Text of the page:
The Student News Site of Canalside Chronicles

Canalside Chronicles

The Student News Site of Canalside Chronicles

Canalside Chronicles

The Student News Site of Canalside Chronicles

Canalside Chronicles

A second chance
May 7, 2024

    Small town stigma

    Small town stigma

    By Syd Case 

    BROCKPORT, NY- Being “other” in a world full of what society deems “normal” is hard. Being “other” in a small conservative town is even harder. 

    Before coming to college at SUNY Brockport, senior Tim Pratt’s life in his hometown of Irondequoit was hard.  He had not come out at home until last summer, and did not find a supportive group of friends until officially coming out at  Brockport. 

    “I came out here [at Brockport] and I was called the straightest gay man. It’s true, but I didn’t love it. I was trying to compartmentalize and pretend to be something I wasn’t,” Pratt, a senior at SUNY Brockport says.

    “I like jewelry, I wear butterfly necklaces and I wear lipgloss or lipstick sometimes. I got my ears pierced. I wear sweaters, and my outfits are very ‘slay-coded’. I am treated differently because only the people who I want to know, [that I am bisexual] know. I know that it is a controlled environment and I have the power to tell people who I want to tell.” Pratt said.

    Pratt has been no stranger to receiving hate for coming out as bisexual but ended up finding a haven with a loving group of friends at Brockport.

    “I came out to my [who I thought were] friends at home [Irondequoit] last summer. It was when I was beginning to feel more comfortable with who I was and I felt like it was time for them to know. The first thing they said was like, not even ‘Oh, that’s cool, good for you’ it was ‘Yo dude, am I hot? Would you kiss me? Oh, now we can make gay jokes and say faggot ’cause you’re part of it!” Pratt said.“My friend went on a tangent and said he turned his bisexual  girlfriend straight because ‘we don’t like no fags’.” 

    Brockport Senior, Tim Pratt /Contributed Image/ Canalside Chronicles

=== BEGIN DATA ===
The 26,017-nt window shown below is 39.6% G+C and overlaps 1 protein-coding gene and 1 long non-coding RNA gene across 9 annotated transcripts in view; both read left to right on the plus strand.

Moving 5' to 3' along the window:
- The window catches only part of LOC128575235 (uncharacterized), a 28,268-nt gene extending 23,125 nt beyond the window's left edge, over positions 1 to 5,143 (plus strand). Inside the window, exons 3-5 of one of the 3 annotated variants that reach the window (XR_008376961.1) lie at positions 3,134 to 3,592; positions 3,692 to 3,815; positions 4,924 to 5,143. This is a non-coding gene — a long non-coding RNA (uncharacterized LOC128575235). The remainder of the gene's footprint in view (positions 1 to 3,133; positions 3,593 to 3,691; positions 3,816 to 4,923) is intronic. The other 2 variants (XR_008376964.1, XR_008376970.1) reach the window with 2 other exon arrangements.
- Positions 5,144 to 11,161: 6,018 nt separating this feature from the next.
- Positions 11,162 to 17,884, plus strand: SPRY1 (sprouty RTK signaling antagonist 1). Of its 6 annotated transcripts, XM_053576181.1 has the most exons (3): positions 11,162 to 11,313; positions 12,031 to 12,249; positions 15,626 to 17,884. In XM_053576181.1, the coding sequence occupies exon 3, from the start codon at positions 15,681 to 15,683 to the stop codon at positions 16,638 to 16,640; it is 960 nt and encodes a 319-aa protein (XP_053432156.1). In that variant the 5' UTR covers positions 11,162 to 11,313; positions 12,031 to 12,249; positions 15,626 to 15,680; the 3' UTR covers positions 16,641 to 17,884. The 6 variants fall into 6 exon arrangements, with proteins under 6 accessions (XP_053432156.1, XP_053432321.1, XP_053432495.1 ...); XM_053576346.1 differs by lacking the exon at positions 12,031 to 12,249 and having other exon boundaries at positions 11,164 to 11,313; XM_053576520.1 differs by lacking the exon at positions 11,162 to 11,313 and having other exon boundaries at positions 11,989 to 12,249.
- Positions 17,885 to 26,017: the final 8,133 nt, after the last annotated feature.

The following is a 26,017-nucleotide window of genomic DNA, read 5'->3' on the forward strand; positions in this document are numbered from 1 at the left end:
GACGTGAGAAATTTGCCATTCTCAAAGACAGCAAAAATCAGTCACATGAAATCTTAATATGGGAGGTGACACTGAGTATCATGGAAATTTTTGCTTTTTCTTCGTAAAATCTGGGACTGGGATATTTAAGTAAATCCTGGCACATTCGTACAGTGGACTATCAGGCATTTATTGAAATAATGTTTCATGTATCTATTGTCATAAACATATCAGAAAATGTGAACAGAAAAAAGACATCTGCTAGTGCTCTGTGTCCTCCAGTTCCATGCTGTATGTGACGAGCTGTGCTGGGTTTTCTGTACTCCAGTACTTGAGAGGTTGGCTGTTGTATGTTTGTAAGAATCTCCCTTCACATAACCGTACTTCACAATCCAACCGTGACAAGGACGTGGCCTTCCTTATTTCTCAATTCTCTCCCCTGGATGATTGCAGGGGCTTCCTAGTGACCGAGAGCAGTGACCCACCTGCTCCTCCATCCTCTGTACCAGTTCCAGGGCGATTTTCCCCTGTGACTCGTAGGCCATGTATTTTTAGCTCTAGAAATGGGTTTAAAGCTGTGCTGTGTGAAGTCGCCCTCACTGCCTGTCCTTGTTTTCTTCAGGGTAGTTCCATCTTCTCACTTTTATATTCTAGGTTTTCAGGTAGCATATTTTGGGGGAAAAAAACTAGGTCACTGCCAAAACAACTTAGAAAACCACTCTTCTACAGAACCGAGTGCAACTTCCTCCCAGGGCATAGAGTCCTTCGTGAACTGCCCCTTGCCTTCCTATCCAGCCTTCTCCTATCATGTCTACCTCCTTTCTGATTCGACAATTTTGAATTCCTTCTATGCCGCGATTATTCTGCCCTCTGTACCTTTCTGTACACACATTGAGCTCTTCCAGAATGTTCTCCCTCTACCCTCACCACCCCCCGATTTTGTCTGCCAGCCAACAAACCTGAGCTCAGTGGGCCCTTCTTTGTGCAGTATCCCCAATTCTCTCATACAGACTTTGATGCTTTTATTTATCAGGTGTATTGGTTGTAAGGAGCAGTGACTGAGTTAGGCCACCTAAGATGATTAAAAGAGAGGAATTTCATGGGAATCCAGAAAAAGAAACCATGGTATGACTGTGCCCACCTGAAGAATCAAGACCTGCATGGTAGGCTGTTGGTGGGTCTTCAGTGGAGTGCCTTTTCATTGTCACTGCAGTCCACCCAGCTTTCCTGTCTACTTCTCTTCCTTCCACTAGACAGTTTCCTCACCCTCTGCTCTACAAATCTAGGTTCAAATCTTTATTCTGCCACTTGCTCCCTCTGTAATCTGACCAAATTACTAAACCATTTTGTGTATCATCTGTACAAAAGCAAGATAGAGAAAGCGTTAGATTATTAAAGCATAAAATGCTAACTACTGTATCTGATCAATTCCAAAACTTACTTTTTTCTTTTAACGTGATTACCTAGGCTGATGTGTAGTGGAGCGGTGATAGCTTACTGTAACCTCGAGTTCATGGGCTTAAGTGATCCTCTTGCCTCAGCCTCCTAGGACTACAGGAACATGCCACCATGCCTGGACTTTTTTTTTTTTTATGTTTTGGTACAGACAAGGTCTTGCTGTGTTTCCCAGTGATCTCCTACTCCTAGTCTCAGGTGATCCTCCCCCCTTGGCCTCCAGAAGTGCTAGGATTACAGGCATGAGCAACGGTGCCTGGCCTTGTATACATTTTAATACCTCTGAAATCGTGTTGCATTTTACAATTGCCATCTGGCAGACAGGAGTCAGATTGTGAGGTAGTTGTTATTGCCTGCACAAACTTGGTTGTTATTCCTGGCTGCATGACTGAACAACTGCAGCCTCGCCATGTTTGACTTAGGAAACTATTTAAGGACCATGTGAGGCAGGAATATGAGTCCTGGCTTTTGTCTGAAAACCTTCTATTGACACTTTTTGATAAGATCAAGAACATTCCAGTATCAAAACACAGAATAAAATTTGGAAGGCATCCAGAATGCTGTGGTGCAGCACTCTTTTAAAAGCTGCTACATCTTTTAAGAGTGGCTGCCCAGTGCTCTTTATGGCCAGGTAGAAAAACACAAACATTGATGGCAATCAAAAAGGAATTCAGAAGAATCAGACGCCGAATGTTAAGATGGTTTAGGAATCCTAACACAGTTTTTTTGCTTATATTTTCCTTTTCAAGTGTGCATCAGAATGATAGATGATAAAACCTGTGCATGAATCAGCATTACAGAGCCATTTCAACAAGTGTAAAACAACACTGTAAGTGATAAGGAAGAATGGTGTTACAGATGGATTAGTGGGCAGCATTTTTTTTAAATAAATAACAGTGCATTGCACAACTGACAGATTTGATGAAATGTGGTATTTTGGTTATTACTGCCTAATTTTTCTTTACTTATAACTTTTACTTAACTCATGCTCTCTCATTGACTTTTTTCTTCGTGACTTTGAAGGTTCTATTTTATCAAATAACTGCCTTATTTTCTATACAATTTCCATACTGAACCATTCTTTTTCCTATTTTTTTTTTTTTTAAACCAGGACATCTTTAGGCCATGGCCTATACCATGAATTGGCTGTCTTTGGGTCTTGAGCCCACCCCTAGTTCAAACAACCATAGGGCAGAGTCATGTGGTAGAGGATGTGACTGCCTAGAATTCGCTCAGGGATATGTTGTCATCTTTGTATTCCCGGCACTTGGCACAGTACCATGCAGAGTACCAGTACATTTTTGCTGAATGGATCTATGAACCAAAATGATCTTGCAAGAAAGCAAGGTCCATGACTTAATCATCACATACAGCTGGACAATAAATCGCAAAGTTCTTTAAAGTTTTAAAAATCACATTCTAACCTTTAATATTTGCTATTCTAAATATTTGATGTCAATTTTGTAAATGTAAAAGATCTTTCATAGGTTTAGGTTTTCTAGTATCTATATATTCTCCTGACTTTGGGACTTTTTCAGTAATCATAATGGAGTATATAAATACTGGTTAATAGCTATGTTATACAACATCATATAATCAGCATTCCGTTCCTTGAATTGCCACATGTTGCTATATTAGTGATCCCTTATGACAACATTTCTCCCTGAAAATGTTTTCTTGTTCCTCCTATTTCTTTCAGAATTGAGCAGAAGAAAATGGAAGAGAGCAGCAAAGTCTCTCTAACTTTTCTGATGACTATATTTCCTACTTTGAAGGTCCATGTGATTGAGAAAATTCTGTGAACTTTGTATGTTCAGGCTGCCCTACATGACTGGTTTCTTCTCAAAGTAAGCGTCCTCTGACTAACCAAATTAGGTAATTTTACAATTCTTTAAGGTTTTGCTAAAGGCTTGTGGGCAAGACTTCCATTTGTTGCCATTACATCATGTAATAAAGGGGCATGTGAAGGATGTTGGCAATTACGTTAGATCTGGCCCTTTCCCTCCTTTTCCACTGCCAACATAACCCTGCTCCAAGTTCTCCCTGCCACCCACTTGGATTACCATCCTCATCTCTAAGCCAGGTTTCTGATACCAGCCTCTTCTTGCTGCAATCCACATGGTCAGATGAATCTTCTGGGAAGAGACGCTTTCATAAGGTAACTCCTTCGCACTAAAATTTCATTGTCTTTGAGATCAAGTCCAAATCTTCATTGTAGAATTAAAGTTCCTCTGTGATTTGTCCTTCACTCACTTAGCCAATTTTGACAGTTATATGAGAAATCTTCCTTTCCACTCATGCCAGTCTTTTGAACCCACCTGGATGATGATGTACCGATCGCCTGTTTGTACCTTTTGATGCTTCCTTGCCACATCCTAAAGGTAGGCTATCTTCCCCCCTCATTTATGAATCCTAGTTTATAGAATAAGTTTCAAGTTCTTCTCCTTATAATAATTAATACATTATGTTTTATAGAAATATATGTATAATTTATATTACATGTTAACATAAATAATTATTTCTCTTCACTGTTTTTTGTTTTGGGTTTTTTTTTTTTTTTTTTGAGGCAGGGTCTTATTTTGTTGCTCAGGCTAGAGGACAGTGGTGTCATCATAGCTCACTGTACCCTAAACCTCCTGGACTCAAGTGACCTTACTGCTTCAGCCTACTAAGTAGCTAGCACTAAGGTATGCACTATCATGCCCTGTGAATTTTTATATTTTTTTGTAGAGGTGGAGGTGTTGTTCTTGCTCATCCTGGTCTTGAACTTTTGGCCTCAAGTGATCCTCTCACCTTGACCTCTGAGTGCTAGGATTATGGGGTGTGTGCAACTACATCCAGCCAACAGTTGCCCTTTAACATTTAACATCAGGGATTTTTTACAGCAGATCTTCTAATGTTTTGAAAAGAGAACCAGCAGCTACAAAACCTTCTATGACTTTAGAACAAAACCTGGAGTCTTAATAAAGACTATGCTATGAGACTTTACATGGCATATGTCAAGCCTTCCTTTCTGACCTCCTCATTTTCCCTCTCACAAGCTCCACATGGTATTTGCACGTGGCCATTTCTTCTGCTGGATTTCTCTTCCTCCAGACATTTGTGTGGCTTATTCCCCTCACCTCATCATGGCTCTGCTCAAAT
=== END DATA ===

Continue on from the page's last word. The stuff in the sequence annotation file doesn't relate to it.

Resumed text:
Another side of the story comes from SUNY Brockport junior, Greyson Rautenstrauch. Growing up in the town of Attica, New York, they were used to the small-town judgment, and Brockport was going to be their fresh start. 

    Rautenstrauch came out as non-binary a few years ago, and people from their hometown were far less receptive to this change in their identity. They experienced frequent and purposeful misgendering at home and in their community, and Brockport felt more accepting of them.  

    “I feel like Brockport is a completely positive change from where I grew up. Even though using my correct pronouns are a bit shaky at Brockport, I feel validated in my preferred name change and everyone respects my identity rather than where I grew up,” Rautenstrauch said.

    They were very open about expressing what Brockport as a university could do better to accommodate LGBTQ+ students, while also clarifying that they appreciate the work that Brockport is already doing for its queer population. 

    “I think that there are still professors that are not as supportive as one expects at Brockport, considering they propose being a safe place for all. I feel like there should be an emphasis on pronouns instead of just a first-day icebreaker when we initially introduce ourselves to the class.” Rautenstrauch said.

    Expressing themself unapologetically and authentically was the goal, being comfortable non-conforming in a conformist society.

    “Yeah, I am very comfortable being myself, and especially while having an internal questioning about myself again, I’ve expressed it with my very close friends who attend school here and are very supportive of me,” Rautenstrauch said. 

    Brockport Junior, Greyson Rautenstrauch /Contributed Image/ Canalside Chronicles

    Outside of the campus, there is more to be said about Brockport’s reputation with the queer community. Anthony Acevedo, 24, and his boyfriend Tagger Yancey, 33,  frequent the Brockport area due to Acevedo’s job at Strong West. 

    “My office is full of people who are not the same age, sexuality, or race as me. It’s difficult to try to bond with people who don’t have much in common with you. I don’t feel I am treated differently in an obvious way necessarily, but I do feel things are more difficult for me in my place of work in the sense that my coworkers do things that I would never be able to get away with.” Acevedo said. 

    Although Brockport , Acevedo, Rautenstrauch, and Pratt all shed light on how it does not matter where you are, prejudice is going to follow. Brockport is just another statistic that needs to be changed in the overall picture of queer acceptance. 

    “Always be aware of your surroundings, but never be afraid to be yourself. No matter where you are, you’re going to face prejudice, so don’t ever let a small town stop you from being yourself.” Acevedo said. 

    Acevedo, 24 and Yancey, 33 /Contributed Image/ Canalside Chronicles
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